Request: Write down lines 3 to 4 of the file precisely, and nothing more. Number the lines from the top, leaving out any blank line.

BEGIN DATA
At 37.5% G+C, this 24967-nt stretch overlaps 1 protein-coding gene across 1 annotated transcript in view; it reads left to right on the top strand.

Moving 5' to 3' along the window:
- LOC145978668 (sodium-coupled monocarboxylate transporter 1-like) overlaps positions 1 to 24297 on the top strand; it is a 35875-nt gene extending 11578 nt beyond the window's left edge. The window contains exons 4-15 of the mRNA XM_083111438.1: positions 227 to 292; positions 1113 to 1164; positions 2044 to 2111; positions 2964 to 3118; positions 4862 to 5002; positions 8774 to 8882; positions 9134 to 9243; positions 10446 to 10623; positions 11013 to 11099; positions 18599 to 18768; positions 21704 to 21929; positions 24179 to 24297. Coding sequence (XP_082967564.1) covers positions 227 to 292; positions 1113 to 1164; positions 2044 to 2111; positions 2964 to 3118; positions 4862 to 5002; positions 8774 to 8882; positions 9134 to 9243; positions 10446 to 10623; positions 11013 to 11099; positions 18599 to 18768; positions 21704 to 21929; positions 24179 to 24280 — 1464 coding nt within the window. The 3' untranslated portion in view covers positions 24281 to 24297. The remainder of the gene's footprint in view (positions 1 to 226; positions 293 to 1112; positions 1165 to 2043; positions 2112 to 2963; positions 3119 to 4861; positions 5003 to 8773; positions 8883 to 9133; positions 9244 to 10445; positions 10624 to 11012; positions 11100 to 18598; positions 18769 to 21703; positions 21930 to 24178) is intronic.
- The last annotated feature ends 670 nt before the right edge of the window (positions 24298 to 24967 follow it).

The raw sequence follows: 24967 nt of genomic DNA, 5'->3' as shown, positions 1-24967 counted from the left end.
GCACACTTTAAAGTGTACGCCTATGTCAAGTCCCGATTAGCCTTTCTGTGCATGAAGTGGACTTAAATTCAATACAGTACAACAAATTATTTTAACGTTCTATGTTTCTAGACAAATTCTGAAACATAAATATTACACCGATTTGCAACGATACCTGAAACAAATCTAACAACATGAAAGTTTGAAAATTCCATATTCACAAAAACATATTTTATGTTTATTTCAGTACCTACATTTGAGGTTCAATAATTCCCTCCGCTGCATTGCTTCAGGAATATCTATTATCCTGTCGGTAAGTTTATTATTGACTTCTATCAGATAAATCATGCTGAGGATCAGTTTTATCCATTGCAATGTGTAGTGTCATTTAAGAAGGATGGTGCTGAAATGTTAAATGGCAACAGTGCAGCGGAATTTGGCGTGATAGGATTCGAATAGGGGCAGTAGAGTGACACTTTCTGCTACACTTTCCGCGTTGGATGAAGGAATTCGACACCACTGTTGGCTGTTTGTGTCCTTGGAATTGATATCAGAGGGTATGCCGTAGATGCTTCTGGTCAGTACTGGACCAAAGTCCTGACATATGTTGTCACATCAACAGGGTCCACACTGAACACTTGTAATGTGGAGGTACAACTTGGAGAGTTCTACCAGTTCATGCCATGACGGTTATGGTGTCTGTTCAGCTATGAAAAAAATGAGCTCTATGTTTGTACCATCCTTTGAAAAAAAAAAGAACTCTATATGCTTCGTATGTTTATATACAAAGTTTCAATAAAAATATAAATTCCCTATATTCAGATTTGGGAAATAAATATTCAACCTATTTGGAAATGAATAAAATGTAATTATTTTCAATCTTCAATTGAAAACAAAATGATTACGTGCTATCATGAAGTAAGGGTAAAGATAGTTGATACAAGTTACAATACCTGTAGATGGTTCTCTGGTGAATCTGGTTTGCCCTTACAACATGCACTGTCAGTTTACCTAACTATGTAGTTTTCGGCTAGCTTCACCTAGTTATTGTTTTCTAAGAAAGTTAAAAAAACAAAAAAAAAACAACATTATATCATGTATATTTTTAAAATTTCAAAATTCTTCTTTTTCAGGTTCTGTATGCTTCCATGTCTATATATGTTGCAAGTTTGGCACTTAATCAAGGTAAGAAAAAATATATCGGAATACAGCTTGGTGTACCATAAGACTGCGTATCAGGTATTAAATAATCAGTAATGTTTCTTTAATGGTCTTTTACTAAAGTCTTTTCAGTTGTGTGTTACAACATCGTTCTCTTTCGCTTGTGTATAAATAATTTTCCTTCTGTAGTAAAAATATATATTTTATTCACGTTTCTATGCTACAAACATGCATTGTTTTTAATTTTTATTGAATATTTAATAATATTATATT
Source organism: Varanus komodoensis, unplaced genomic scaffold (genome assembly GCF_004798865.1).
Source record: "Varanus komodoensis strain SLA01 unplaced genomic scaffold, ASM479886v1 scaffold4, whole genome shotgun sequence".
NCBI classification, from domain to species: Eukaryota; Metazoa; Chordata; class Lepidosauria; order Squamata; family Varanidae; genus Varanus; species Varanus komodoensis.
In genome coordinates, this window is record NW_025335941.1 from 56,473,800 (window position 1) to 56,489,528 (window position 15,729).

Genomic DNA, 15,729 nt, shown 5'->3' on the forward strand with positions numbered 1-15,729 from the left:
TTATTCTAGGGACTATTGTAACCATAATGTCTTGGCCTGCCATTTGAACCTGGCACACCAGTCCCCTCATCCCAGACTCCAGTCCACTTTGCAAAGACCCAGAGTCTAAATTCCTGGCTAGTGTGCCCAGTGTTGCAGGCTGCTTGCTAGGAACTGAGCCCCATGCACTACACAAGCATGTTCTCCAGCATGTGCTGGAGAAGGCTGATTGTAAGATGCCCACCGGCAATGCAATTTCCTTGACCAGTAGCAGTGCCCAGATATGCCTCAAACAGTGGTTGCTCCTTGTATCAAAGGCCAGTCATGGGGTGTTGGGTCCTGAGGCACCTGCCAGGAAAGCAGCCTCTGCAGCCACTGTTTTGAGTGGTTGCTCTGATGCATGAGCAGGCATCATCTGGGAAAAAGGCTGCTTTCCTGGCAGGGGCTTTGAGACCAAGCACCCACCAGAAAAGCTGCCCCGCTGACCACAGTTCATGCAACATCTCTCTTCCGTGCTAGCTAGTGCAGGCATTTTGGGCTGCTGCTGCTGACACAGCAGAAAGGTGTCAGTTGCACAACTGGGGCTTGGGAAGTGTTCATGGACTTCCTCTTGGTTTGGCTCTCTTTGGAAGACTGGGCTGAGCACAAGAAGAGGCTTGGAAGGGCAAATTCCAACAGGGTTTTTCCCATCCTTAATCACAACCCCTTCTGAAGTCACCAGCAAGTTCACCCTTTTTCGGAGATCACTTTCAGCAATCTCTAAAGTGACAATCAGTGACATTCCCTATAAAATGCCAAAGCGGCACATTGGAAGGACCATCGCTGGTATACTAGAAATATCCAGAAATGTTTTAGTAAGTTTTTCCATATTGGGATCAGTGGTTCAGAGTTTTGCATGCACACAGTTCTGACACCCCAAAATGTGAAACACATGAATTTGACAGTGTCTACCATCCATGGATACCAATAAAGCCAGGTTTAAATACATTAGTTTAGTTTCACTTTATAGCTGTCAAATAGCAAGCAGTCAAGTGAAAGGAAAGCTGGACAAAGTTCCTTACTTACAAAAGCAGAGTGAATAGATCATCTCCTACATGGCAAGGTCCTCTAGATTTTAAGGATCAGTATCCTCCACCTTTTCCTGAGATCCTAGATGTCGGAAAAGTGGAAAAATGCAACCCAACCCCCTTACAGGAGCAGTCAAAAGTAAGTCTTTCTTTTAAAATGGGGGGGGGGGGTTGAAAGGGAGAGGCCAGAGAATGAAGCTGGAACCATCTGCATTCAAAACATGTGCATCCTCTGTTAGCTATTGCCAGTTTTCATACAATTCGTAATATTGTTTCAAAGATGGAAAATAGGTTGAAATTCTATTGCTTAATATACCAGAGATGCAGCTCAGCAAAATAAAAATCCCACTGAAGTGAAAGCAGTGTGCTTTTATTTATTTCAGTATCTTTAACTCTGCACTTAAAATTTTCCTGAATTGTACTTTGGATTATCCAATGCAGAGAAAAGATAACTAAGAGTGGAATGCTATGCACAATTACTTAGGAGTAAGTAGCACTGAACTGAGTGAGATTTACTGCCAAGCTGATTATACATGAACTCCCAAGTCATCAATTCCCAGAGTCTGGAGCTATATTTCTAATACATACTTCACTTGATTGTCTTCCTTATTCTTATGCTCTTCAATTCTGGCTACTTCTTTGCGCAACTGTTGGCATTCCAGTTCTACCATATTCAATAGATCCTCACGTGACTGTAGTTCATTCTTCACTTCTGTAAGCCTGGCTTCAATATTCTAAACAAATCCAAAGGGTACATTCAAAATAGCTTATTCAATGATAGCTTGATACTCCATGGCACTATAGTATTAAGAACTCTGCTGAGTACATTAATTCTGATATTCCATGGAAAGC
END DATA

- LOC145978668 (sodium-coupled monocarboxylate transporter 1-like) overlaps positions 1 to 24297 on the top strand; it is a 35875-nt gene extending 11578 nt beyond the window's left edge. The window contains exons 4-15 of the mRNA XM_083111438.1: positions 227 to 292; positions 1113 to 1164; positions 2044 to 2111; positions 2964 to 3118; positions 4862 to 5002; positions 8774 to 8882; positions 9134 to 9243; positions 10446 to 10623; positions 11013 to 11099; positions 18599 to 18768; positions 21704 to 21929; positions 24179 to 24297. Coding sequence (XP_082967564.1) covers positions 227 to 292; positions 1113 to 1164; positions 2044 to 2111; positions 2964 to 3118; positions 4862 to 5002; positions 8774 to 8882; positions 9134 to 9243; positions 10446 to 10623; positions 11013 to 11099; positions 18599 to 18768; positions 21704 to 21929; positions 24179 to 24280 — 1464 coding nt within the window. The 3' untranslated portion in view covers positions 24281 to 24297. The remainder of the gene's footprint in view (positions 1 to 226; positions 293 to 1112; positions 1165 to 2043; positions 2112 to 2963; positions 3119 to 4861; positions 5003 to 8773; positions 8883 to 9133; positions 9244 to 10445; positions 10624 to 11012; positions 11100 to 18598; positions 18769 to 21703; positions 21930 to 24178) is intronic.
- The last annotated feature ends 670 nt before the right edge of the window (positions 24298 to 24967 follow it).